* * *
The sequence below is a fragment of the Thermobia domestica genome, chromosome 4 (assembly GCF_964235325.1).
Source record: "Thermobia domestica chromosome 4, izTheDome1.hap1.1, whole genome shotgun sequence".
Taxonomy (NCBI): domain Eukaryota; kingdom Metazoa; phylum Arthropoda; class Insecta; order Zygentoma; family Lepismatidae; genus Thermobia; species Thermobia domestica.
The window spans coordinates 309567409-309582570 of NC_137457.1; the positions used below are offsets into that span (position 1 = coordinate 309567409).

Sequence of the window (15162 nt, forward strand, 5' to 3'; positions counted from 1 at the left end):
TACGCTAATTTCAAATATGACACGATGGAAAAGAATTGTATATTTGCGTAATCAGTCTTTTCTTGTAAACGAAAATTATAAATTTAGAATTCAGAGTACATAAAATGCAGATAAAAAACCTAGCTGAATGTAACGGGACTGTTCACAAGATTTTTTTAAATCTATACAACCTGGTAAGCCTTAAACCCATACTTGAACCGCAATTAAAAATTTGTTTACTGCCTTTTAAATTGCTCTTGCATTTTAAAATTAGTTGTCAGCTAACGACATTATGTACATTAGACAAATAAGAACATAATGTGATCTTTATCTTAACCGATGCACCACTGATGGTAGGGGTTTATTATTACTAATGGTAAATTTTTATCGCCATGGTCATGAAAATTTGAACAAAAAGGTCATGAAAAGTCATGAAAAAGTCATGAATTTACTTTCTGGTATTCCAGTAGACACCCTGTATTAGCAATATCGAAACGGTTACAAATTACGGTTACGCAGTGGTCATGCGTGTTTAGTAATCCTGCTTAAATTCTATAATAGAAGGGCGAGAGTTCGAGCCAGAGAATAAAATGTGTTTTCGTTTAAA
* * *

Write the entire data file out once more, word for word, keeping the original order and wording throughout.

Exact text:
The sequence below is a fragment of the Thermobia domestica genome, chromosome 4 (assembly GCF_964235325.1).
Source record: "Thermobia domestica chromosome 4, izTheDome1.hap1.1, whole genome shotgun sequence".
Taxonomy (NCBI): domain Eukaryota; kingdom Metazoa; phylum Arthropoda; class Insecta; order Zygentoma; family Lepismatidae; genus Thermobia; species Thermobia domestica.
The window spans coordinates 309567409-309582570 of NC_137457.1; the positions used below are offsets into that span (position 1 = coordinate 309567409).

Sequence of the window (15162 nt, forward strand, 5' to 3'; positions counted from 1 at the left end):
TACGCTAATTTCAAATATGACACGATGGAAAAGAATTGTATATTTGCGTAATCAGTCTTTTCTTGTAAACGAAAATTATAAATTTAGAATTCAGAGTACATAAAATGCAGATAAAAAACCTAGCTGAATGTAACGGGACTGTTCACAAGATTTTTTTAAATCTATACAACCTGGTAAGCCTTAAACCCATACTTGAACCGCAATTAAAAATTTGTTTACTGCCTTTTAAATTGCTCTTGCATTTTAAAATTAGTTGTCAGCTAACGACATTATGTACATTAGACAAATAAGAACATAATGTGATCTTTATCTTAACCGATGCACCACTGATGGTAGGGGTTTATTATTACTAATGGTAAATTTTTATCGCCATGGTCATGAAAATTTGAACAAAAAGGTCATGAAAAGTCATGAAAAAGTCATGAATTTACTTTCTGGTATTCCAGTAGACACCCTGTATTAGCAATATCGAAACGGTTACAAATTACGGTTACGCAGTGGTCATGCGTGTTTAGTAATCCTGCTTAAATTCTATAATAGAAGGGCGAGAGTTCGAGCCAGAGAATAAAATGTGTTTTCGTTTAAA